European Commission launches innovation partnership for Smart Cities and Communities

By launching a Smart Cities and Communities European Innovation Partnership (SCC) the European Commission aims to boost the development of smart technologies in cities.

One of the greatest challenges facing the EU is how best to design and adapt cities into

smart intelligent and sustainable environments. Almost three quarters of Europeans live in cities, consuming 70% of the EU's energy. Congestion costs Europe about 1% of its GDP every year; most of it is located in urban areas. Smart urban technologies can make a major contribution to tackling many urban challenges.

By launching a Smart Cities and Communities European Innovation Partnership (SCC) the European Commission aims to boost the development of smart technologies in cities - by pooling research resources from energy, transport and ICT and concentrating them on a small number of demonstration projects which will be implemented in partnership with cities. For 2013 alone, € 365 million in EU funds have been earmarked for the demonstration of these types of urban technology solutions.

Currently many obstacles limit the potential of innovative smart technologies, for example high technological risk, difficulties over uncertain returns on investment or regulatory difficulties. In tough economic times, businesses and cities are also reluctant to scale up and rapidly deploy innovative technologies despite potential cost savings and longer-term emissions reductions.

The transport, energy and ICT services and value chains are also now converging. The EU has many years of experience promoting and implementing urban projects in transport, energy and information technology, those efforts need also to converge to create "new thinking" across sectors.

Energy Commissioner Günther Oettinger stated: "Innovation drives Europe's
competitiveness and is the best means of addressing energy efficiency. Thanks to this
partnership, high efficiency heating and cooling systems, smart metering, real-time
energy management, or zero-energy buildings neighbourhoods solutions will spread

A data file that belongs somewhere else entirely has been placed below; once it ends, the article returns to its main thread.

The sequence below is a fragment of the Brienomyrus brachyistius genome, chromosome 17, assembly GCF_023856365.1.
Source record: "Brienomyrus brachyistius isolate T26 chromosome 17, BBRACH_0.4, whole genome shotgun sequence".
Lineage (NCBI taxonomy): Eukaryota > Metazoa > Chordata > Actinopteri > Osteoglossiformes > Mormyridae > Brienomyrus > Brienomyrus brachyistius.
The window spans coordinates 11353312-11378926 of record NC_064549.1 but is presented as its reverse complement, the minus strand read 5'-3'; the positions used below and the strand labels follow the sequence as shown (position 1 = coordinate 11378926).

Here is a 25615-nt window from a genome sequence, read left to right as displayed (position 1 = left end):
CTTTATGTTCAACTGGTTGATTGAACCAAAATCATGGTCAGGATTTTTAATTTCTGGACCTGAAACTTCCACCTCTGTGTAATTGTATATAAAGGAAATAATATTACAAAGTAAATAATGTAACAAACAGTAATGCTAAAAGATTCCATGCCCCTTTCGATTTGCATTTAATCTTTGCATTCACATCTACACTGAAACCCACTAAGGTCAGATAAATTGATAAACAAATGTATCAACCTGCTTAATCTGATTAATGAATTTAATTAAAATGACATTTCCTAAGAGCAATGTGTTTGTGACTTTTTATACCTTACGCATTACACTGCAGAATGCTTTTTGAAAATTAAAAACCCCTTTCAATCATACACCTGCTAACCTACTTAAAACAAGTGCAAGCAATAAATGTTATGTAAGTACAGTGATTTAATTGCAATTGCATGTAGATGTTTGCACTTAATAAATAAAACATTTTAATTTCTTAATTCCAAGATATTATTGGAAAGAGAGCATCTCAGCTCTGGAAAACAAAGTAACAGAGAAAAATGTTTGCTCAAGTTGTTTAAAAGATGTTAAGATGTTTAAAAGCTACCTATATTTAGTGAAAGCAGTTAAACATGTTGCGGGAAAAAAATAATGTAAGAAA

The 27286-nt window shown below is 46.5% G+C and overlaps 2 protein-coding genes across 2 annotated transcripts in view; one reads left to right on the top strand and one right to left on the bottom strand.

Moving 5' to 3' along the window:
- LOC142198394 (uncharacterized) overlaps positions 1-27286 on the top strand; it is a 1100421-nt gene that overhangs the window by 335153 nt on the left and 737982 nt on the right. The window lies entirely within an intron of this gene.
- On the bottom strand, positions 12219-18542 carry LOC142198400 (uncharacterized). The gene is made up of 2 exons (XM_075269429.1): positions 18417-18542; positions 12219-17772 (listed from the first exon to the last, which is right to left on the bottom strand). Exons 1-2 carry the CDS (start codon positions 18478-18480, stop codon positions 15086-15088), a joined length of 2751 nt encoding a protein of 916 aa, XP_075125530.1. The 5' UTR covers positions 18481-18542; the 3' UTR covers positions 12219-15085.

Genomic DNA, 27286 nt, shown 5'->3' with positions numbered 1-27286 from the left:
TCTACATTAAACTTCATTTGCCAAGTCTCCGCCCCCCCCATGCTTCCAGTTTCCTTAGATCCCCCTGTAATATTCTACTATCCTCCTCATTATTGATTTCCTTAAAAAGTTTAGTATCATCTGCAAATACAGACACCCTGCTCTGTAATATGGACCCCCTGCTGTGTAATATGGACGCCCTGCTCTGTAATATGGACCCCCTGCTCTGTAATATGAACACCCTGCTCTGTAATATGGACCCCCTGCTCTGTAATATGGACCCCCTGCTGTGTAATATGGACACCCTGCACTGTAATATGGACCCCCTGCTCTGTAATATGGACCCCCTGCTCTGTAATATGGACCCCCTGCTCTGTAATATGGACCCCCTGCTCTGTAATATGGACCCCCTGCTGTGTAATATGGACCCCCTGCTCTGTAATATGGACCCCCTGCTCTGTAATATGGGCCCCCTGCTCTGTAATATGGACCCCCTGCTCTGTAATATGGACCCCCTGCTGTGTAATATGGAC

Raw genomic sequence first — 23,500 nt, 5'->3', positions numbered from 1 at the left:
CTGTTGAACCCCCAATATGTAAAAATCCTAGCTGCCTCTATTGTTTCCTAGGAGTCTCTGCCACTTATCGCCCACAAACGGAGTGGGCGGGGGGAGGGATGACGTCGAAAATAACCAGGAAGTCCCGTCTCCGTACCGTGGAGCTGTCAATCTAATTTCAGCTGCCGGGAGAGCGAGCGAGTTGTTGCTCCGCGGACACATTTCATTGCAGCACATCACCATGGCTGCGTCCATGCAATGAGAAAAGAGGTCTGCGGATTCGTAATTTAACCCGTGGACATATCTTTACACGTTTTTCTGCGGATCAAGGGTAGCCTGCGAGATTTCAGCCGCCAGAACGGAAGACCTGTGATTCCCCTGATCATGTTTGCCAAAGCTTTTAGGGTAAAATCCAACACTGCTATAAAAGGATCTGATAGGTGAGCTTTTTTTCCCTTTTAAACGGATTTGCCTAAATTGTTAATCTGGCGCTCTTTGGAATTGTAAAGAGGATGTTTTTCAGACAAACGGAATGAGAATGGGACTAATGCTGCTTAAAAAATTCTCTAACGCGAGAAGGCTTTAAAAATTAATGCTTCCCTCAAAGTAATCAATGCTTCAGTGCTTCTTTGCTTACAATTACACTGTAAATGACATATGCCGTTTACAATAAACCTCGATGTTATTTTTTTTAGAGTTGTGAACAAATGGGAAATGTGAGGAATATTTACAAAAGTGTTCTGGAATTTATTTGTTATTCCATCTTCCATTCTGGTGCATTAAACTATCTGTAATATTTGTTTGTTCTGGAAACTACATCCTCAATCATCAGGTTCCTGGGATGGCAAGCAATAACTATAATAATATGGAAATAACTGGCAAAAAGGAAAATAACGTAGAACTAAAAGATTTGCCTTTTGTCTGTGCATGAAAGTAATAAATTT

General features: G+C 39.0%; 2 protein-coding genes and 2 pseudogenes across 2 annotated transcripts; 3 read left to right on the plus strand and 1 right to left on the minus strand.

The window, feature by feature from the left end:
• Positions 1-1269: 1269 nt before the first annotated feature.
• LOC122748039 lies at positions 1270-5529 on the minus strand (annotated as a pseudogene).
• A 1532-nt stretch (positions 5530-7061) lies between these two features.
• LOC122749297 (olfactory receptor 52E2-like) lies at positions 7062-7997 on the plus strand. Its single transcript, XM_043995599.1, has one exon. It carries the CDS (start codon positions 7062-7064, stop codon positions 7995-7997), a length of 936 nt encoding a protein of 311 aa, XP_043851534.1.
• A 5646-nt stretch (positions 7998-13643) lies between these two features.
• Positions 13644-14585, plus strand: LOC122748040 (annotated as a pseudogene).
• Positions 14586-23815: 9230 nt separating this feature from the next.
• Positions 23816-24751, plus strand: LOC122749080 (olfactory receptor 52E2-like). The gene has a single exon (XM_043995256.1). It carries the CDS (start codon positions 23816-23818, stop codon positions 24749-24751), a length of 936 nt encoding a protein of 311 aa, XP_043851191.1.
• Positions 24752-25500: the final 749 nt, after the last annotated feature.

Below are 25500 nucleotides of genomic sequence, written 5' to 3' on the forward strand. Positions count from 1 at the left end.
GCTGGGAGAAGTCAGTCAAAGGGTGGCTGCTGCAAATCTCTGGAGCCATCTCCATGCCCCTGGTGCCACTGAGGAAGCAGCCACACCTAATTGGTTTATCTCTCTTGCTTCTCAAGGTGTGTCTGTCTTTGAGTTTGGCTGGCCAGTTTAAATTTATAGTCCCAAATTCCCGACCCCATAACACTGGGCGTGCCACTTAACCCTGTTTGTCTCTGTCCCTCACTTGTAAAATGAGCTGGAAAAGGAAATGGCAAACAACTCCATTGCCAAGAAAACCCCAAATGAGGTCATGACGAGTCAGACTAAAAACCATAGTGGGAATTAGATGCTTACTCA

among more and more European cities."

Vice-President Siim Kallas, responsible for transport, said: ''Transport is the lifeblood of
every city for people and business. But Europe's cities suffer most from road accidents,
congestion, poor air quality and noise. We need to drive forwards the research and
innovation that can bring us to our goals of CO2 free cities, phasing out conventionally
fuelled cars from city centres, to smart charging of electric vehicles and smokeless silent

Vice President Neelie Kroes said: "ICTs put the 'smart' in 'smart cities'. It challenges
legacy industries to rethink how to reduce congestion and increase energy efficiency in the urban environment; enabling new business models and empowering people."


The Smart Cities and Communities Initiative was launched in 2011. In the first year
(2012), € 81 Million has been earmarked for this initiative, covering only two sectors:
transport and energy. Demonstration projects financed under the scheme can be in either one of the two sectors - rather than the two combined.

Starting from 2013, the budget has been increased from € 81 Million to € 365 Million,
covering three areas instead of two: energy, transport and ICT. In addition, each and
every demonstration project financed under the scheme must combine all the three
sectors. Pooling the sources together also means using synergies.

With this Smart Cities Partnership, the EU will help to establish strategic partnerships
between those industries and European cities to develop and roll out the urban systems
and infrastructures of tomorrow.

A High level group consisting of CEOs from R&D-intensive industries, city mayors,
regulatory authorities and public financing institutions will be set up to support the
successful implementation of this innovation partnership.

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